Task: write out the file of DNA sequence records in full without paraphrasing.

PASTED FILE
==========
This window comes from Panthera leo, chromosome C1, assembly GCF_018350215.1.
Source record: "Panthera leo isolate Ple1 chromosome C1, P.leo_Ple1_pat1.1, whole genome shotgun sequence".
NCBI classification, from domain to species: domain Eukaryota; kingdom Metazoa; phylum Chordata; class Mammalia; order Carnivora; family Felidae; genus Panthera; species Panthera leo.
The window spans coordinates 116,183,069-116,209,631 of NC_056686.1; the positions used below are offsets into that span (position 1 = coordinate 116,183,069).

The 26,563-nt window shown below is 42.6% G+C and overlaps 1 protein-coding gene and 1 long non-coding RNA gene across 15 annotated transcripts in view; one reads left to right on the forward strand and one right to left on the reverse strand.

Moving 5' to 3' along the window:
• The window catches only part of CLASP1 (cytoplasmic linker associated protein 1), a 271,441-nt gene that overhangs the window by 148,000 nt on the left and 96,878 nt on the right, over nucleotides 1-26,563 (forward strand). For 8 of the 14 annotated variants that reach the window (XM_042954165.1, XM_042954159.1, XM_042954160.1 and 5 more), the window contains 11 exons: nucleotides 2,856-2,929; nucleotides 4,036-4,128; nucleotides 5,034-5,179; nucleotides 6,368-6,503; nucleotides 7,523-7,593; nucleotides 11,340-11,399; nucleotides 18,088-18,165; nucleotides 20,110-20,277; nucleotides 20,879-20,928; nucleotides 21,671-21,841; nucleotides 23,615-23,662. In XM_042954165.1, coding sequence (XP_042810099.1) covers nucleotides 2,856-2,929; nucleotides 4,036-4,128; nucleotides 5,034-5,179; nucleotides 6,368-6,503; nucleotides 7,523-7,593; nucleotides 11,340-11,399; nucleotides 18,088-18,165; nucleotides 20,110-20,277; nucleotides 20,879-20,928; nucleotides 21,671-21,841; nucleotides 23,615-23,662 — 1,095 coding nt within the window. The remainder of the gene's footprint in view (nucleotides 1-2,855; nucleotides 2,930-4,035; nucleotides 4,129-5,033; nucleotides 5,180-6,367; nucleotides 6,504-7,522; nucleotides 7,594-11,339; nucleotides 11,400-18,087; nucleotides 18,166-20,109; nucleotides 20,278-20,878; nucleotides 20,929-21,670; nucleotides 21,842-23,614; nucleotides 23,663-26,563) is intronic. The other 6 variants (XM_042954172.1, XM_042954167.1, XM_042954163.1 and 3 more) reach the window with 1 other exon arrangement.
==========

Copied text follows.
This window comes from Panthera leo, chromosome C1, assembly GCF_018350215.1.
Source record: "Panthera leo isolate Ple1 chromosome C1, P.leo_Ple1_pat1.1, whole genome shotgun sequence".
NCBI classification, from domain to species: domain Eukaryota; kingdom Metazoa; phylum Chordata; class Mammalia; order Carnivora; family Felidae; genus Panthera; species Panthera leo.
The window spans coordinates 116,183,069-116,209,631 of NC_056686.1; the positions used below are offsets into that span (position 1 = coordinate 116,183,069).

The 26,563-nt window shown below is 42.6% G+C and overlaps 1 protein-coding gene and 1 long non-coding RNA gene across 15 annotated transcripts in view; one reads left to right on the forward strand and one right to left on the reverse strand.

Moving 5' to 3' along the window:
• The window catches only part of CLASP1 (cytoplasmic linker associated protein 1), a 271,441-nt gene that overhangs the window by 148,000 nt on the left and 96,878 nt on the right, over nucleotides 1-26,563 (forward strand). For 8 of the 14 annotated variants that reach the window (XM_042954165.1, XM_042954159.1, XM_042954160.1 and 5 more), the window contains 11 exons: nucleotides 2,856-2,929; nucleotides 4,036-4,128; nucleotides 5,034-5,179; nucleotides 6,368-6,503; nucleotides 7,523-7,593; nucleotides 11,340-11,399; nucleotides 18,088-18,165; nucleotides 20,110-20,277; nucleotides 20,879-20,928; nucleotides 21,671-21,841; nucleotides 23,615-23,662. In XM_042954165.1, coding sequence (XP_042810099.1) covers nucleotides 2,856-2,929; nucleotides 4,036-4,128; nucleotides 5,034-5,179; nucleotides 6,368-6,503; nucleotides 7,523-7,593; nucleotides 11,340-11,399; nucleotides 18,088-18,165; nucleotides 20,110-20,277; nucleotides 20,879-20,928; nucleotides 21,671-21,841; nucleotides 23,615-23,662 — 1,095 coding nt within the window. The remainder of the gene's footprint in view (nucleotides 1-2,855; nucleotides 2,930-4,035; nucleotides 4,129-5,033; nucleotides 5,180-6,367; nucleotides 6,504-7,522; nucleotides 7,594-11,339; nucleotides 11,400-18,087; nucleotides 18,166-20,109; nucleotides 20,278-20,878; nucleotides 20,929-21,670; nucleotides 21,842-23,614; nucleotides 23,663-26,563) is intronic. The other 6 variants (XM_042954172.1, XM_042954167.1, XM_042954163.1 and 3 more) reach the window with 1 other exon arrangement.